A Tentative Poetics of Commentary

A Glance at Early Textual Practices
9:00 am – 10:45 am

  • Organised and Chaired by Marie Bizais-Lillig
  • Dinu Luca, “Treason, Reason, Text, Commentary: On an Episode in the Zhuozhuan
  • Olga Lomová, “Commentary as Part of Authorial Intention: Shanju fu by Xie Lingyun”
  • Xiaofei Tian, “The Peripatetic Vision of the Riverine Traveler in the Commentary on the Water Classic
  • Marie Bizais-Lillig, “Kong Yingda’s Woven Commentary: Between Hermeneutical Discussion and Strategies of Absorption”
  • Olga Lomová, Discussant

Despite its centrality, the commentary is usually considered as a tool for deciphering great works or as thin trace of intellectual activity. It is reduced to an ancillary status and denied that of a text per se. In order to enrich our understanding of the commentarial tradition during the Medieval Period, this panel proposes to consider it as textual material and to analyse its linguistic, stylistic and rhetorical dimensions. Although mostly centred on the Six Dynasties and early Tang period, it will include earlier commentaries as reference. Participants mostly engaged in the field of literature will shed light on the textual aspects of commentary without ignoring its relation to an original text.
The contributions will more specifically tackle the type of bond with base text that specific commentaries assert through a series of device. Whereas secondary in time and importance, and by essence open to other and new proposals, commentary altogether stages itself in a position of authority. It even happens that rhetorical gestures bring commentary to proclaim itself as taking control over the original text, whereas the absorption of base text within a commentary points to the creation of a new text, with its stylistic feature along with a hollow missing text. Cases of auto-commentary further question the status that it designs for itself, i.e. as text proper or appendix. Such will be the questions addressed through four case studies in this panel which will lay the foundations of a poetics of commentary.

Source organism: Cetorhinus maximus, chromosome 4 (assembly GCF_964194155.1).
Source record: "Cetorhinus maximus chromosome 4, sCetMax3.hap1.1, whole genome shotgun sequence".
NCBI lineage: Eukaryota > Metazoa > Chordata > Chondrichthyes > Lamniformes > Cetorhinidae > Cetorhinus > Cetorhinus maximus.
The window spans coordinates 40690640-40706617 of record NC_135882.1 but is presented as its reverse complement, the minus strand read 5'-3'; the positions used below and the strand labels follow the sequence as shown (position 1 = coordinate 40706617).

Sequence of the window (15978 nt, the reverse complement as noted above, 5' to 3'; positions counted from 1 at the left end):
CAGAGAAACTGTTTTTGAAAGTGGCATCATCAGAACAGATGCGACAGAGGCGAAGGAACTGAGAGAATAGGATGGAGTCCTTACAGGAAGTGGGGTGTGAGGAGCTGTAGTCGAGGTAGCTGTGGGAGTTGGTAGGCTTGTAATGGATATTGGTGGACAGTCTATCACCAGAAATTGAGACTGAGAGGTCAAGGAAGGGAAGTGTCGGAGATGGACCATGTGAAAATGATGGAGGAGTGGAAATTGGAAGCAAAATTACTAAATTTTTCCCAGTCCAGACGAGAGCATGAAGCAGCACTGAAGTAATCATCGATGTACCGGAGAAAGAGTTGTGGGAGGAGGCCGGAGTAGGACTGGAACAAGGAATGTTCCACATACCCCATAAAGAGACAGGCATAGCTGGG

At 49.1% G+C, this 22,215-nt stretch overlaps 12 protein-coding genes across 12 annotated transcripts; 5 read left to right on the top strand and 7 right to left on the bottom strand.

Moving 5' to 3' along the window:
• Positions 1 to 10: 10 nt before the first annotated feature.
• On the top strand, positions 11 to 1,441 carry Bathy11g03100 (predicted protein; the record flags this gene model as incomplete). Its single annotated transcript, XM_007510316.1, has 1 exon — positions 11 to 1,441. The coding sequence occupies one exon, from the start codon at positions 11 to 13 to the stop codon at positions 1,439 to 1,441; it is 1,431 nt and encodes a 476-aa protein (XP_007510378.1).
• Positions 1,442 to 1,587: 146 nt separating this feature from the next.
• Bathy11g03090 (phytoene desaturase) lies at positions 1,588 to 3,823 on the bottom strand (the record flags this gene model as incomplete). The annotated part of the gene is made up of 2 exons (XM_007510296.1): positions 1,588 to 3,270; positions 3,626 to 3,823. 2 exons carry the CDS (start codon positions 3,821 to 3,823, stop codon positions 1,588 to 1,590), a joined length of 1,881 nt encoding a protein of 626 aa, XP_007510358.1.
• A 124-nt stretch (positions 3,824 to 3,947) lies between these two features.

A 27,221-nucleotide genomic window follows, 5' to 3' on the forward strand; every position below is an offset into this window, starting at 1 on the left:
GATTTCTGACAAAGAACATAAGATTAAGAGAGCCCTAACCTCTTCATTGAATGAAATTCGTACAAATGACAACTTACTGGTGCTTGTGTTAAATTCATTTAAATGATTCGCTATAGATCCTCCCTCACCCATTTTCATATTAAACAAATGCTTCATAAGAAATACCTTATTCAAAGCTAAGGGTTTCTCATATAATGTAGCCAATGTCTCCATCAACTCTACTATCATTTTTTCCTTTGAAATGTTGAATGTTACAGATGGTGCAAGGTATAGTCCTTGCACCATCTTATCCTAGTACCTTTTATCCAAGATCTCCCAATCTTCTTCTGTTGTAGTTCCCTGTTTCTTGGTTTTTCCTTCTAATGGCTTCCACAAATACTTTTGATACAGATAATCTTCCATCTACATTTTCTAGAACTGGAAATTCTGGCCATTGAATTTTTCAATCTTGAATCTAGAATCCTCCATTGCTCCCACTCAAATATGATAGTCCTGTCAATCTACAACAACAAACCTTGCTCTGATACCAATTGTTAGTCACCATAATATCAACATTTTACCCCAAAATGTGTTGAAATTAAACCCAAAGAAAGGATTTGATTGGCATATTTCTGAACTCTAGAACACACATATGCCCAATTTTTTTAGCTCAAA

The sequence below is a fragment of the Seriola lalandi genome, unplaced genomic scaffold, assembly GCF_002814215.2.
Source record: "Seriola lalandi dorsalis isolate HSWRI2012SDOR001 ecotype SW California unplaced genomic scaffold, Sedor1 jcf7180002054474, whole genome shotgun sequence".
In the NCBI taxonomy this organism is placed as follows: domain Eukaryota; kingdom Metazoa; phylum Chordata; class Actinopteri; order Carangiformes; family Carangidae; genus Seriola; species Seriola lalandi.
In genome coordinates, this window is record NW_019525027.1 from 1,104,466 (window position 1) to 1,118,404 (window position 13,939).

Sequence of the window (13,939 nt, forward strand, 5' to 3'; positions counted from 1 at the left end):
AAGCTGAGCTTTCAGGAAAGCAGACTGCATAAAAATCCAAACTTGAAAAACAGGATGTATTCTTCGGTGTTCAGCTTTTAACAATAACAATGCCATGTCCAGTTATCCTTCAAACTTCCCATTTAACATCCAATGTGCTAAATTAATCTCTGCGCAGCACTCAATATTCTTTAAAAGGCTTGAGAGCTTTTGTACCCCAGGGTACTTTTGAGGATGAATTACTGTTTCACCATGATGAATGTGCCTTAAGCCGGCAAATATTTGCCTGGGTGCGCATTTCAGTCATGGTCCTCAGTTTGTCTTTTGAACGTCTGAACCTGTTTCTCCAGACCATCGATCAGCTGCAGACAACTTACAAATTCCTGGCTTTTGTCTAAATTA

Dinu Luca, “Treason, Reason, Text, Commentary: On an Episode in the Zhuozhuan

Zuozhuan’s first extensive account, narrating the slow-growing conflict involving two brothers, a treacherous mother, and wise officers of the state, is well-known. This is, of course, the episode centred on Duke Zhuang’s victory over the rebellious Gongshu Duan followed by a celebrated reconciliation around an act of xiao. This complex and meandering piece of textuality also includes a famous fu exchange at the end, the first set of comments made by Zuozhuan’s mysterious “gentleman,” the text’s first quote from the Poems, autonomous, moralizing commentary on the phrasing of the Chunqiu, and also significant use of the figure. And then there is 初. This inconspicuous word begins the account, while also announcing, I claim, the ambiguous, often treacherous relationship between the Zuozhuan and the Chunqiu. As this episode of consummate exploration of the possibilities of language unfolds, we also witness the story of Zuozhuan’s positioning as a parasitical, substituting, supplementing, (in)dependent and insecure/over-secure text in relation to the Chunqiu. It is this performative dimension of a text (figuratively) enacting what it purports to describe (Culler) that I explore in my contribution. My claim is that all the issues related to duplicity and make-believe, manipulation, control of (or submission to) one’s passions, violence, power, and hermeneutics that the story is about mirror what the Zuozhuan itself does in its multi-faceted interactions with the Chunqiu. Such transposition of meaning in the very act of its articulation can function as a good figure for the many possible paths that commentary can follow.

Olga Lomová, “Commentary as Part of Authorial Intention: Shanju fu by Xie Lingyun”